Top Laboratory Design Tips

Having your own laboratory can be exciting. However, you’ll want to make sure that you design it correctly if you’re going to be using it for a long time. Take into consideration these tips when designing your laboratory.


The most important principle to consider when designing your laboratory is taking safety seriously. Without having the right safety protocols and equipment, you can end up injuring or killing anyone working inside. With this in mind, you’ll want to first think about equipment.

In terms of equipment, you’ll want to first purchase basic safety clothing like coats, goggles, and gloves so nobody ever gets chemicals on their skin. You’ll also want to think about purchasing a fire extinguisher, as it can be easy for newer scientists to start a fire in your laboratory. Ensure that you always build your laboratory with safety in mind.


After thinking about safety, you’re going to want to build your laboratory around size. This means getting the right amount of equipment and space depending on how many people you plan on building your laboratory for. To do this, think about how many people you are going to have max in your laboratory a few years from now.

For example, those running schools with thousands of students should plan on building a laboratory that can tens of students at a time since multiple chemistry classes are likely to happen daily. Those looking to build a laboratory for more commercial purposes might have to think bigger due to how many researchers a company may have. Always be sure that you’re designing your laboratory around the number of people that will be working in it.


At the end of the day, scientists need to find somewhere to put all of their equipment inside so it’s not laying all-around a laboratory. This means finding the right storage solution near or inside your laboratory. Depending on the size, this might mean multiple compartments.

The meaning of multiple compartments is that you might be ok with all-weather storage if you’re looking to store random equipment, but some chemicals might require temperature-controlled storage to ensure they are ok to be used in the future. You should survey scientists that are going to use your laboratory so you can get a good idea if you have enough storage in your plans or not. Ensure that you’re always designing a laboratory around the amount of storage you need.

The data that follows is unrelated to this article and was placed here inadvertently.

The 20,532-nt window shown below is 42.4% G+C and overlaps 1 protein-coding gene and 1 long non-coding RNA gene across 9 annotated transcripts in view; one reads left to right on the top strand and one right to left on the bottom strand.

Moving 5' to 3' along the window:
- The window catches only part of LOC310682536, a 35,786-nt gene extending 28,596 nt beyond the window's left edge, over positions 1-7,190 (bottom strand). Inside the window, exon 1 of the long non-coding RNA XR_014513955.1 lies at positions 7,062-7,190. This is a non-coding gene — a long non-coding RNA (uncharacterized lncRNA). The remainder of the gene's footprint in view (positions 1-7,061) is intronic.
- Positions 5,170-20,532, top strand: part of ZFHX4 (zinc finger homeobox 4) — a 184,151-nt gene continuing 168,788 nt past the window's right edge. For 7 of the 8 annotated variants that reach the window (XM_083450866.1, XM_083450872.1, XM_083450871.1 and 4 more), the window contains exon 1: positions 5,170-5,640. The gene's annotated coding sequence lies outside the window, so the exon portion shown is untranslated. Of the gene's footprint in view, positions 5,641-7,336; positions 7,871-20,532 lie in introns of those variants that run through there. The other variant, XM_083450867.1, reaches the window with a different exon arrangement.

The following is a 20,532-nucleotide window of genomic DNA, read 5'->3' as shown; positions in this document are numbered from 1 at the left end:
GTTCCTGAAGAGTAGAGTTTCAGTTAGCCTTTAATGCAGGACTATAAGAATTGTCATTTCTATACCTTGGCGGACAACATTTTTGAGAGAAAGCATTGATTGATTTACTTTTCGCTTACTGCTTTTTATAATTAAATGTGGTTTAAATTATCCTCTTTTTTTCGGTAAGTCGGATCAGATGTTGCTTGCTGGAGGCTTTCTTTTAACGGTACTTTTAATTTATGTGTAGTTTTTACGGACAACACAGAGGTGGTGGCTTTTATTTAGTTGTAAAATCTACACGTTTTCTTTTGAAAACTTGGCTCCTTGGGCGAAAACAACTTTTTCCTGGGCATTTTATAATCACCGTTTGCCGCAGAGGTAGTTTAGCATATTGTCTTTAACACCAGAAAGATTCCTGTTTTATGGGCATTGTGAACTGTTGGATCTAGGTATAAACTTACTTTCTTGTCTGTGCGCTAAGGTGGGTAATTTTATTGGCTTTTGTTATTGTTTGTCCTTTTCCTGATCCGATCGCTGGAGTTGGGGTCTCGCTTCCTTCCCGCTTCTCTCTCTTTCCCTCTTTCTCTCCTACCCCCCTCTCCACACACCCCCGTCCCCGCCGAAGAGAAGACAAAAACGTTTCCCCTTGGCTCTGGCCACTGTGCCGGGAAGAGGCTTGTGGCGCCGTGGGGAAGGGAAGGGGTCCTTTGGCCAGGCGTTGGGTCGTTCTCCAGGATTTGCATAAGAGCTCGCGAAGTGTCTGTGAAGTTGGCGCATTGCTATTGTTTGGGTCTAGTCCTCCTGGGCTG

After you’ve figured out your safety equipment and the logistics of the rest of your laboratory, you can then go on to purchase the rest of your equipment. To do this, make sure that you know what your scientists are going to be doing in the laboratory so you can think of the equipment they need. You’ll then need to make a list.

Laboratories typically require all types of equipment like Bunsen burners, strikers, ring stands, crucibles, and much more. You’ll have to make sure that you have the types of equipment lined up and how many you are going to purchase. Make sure that you not only purchase enough equipment for the staff you currently have on hand but that you purchase extra equipment for any that might break or get lost in the future as it can be easy for that to happen.

For times that equipment might be missing, make an easy way so that scientists can email you to purchase equipment immediately as certain experiments and work can be time-sensitive. Purchasing the right equipment will be the difference between a successful and not-so-successful laboratory.

Lab Furniture

As much as equipment is necessary, you need lab furniture as well to put all that equipment on. This means installing various shelves and surfaces that all of your lab equipment can rest on. To do this, take the people you expect to be in your laboratory and ensure that you have enough surface space for them to do experiments on.

In addition to having space, you’ll want to make sure that those using the labs are comfortable. This means finding chairs that are not only sturdy but are easy for those using them for hours on end to be comfortable while working. Always keep in mind the lab furniture you’re purchasing when building a laboratory.